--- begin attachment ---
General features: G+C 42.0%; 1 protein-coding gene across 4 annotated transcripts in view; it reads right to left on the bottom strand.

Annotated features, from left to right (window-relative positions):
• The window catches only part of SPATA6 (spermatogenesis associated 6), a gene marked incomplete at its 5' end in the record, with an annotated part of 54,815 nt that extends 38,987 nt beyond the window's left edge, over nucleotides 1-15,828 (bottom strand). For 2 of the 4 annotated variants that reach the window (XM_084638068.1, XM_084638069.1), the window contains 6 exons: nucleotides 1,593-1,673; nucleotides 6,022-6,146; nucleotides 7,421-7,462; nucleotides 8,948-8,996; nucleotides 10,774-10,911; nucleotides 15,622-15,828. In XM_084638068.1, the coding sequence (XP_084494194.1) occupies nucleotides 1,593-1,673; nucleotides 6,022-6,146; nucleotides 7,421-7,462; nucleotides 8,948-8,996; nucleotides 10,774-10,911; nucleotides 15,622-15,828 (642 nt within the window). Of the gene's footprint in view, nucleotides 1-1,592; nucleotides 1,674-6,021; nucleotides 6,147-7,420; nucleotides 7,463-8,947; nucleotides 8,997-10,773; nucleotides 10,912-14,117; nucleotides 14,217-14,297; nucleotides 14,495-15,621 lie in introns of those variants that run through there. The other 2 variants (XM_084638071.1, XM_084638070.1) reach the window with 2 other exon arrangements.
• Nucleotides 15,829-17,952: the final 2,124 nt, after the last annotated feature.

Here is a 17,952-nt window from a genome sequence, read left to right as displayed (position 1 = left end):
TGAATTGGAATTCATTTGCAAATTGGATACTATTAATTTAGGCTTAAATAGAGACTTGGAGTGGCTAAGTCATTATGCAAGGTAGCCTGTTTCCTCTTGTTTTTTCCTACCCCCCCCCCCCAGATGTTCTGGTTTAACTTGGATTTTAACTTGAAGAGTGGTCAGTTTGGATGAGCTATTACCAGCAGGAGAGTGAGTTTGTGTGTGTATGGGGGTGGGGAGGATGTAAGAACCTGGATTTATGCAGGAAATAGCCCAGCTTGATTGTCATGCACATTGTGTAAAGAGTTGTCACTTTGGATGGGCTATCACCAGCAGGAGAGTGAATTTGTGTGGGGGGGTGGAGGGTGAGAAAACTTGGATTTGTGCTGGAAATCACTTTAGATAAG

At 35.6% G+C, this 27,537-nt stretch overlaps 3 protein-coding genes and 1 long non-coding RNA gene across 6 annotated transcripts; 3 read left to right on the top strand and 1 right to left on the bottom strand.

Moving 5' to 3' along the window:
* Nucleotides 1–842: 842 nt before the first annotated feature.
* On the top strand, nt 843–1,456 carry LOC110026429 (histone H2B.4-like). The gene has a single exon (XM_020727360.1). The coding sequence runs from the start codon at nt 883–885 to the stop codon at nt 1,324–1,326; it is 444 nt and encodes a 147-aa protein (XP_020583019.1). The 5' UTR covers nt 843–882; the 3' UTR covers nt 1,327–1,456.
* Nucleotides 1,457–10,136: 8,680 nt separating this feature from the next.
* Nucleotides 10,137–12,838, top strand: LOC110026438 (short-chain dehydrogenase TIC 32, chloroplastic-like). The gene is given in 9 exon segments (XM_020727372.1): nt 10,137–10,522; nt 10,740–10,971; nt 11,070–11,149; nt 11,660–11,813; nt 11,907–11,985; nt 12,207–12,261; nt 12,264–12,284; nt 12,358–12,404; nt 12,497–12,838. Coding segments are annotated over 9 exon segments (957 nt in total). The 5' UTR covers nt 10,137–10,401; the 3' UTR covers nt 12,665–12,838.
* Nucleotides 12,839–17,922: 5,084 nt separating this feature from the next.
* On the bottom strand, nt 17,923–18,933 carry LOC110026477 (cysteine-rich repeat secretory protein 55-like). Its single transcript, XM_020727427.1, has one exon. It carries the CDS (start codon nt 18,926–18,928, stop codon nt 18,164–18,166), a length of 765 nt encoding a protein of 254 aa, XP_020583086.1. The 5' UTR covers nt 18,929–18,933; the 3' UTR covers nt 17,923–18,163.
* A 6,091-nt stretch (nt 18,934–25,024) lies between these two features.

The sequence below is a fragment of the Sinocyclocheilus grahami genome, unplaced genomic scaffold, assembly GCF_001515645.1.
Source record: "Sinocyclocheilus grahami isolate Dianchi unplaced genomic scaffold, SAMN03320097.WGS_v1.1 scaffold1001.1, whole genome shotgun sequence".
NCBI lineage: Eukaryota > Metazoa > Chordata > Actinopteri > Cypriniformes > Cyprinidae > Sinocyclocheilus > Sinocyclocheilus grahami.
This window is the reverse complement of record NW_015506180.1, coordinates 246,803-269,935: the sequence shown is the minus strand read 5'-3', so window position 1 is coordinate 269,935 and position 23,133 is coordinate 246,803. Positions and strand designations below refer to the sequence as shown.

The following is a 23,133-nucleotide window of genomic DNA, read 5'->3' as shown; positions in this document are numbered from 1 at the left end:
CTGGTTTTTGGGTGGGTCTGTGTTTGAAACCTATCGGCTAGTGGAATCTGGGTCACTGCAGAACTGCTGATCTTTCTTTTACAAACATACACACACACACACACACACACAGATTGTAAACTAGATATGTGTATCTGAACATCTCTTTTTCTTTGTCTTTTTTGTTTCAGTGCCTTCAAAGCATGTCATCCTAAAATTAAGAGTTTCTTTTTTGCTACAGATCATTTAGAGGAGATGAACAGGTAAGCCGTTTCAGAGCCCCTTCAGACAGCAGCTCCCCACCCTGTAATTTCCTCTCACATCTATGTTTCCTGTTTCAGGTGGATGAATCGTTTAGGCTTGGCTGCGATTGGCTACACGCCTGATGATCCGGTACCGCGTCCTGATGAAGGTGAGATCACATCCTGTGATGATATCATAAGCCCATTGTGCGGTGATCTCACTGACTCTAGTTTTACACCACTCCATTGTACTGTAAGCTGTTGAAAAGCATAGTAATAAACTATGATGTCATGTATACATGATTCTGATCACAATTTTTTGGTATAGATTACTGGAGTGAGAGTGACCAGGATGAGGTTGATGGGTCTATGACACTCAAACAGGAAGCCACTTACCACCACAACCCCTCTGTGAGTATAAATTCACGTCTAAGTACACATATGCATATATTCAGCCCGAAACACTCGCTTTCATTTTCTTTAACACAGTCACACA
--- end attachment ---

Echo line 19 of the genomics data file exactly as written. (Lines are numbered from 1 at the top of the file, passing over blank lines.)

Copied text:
This window is the reverse complement of record NW_015506180.1, coordinates 246,803-269,935: the sequence shown is the minus strand read 5'-3', so window position 1 is coordinate 269,935 and position 23,133 is coordinate 246,803. Positions and strand designations below refer to the sequence as shown.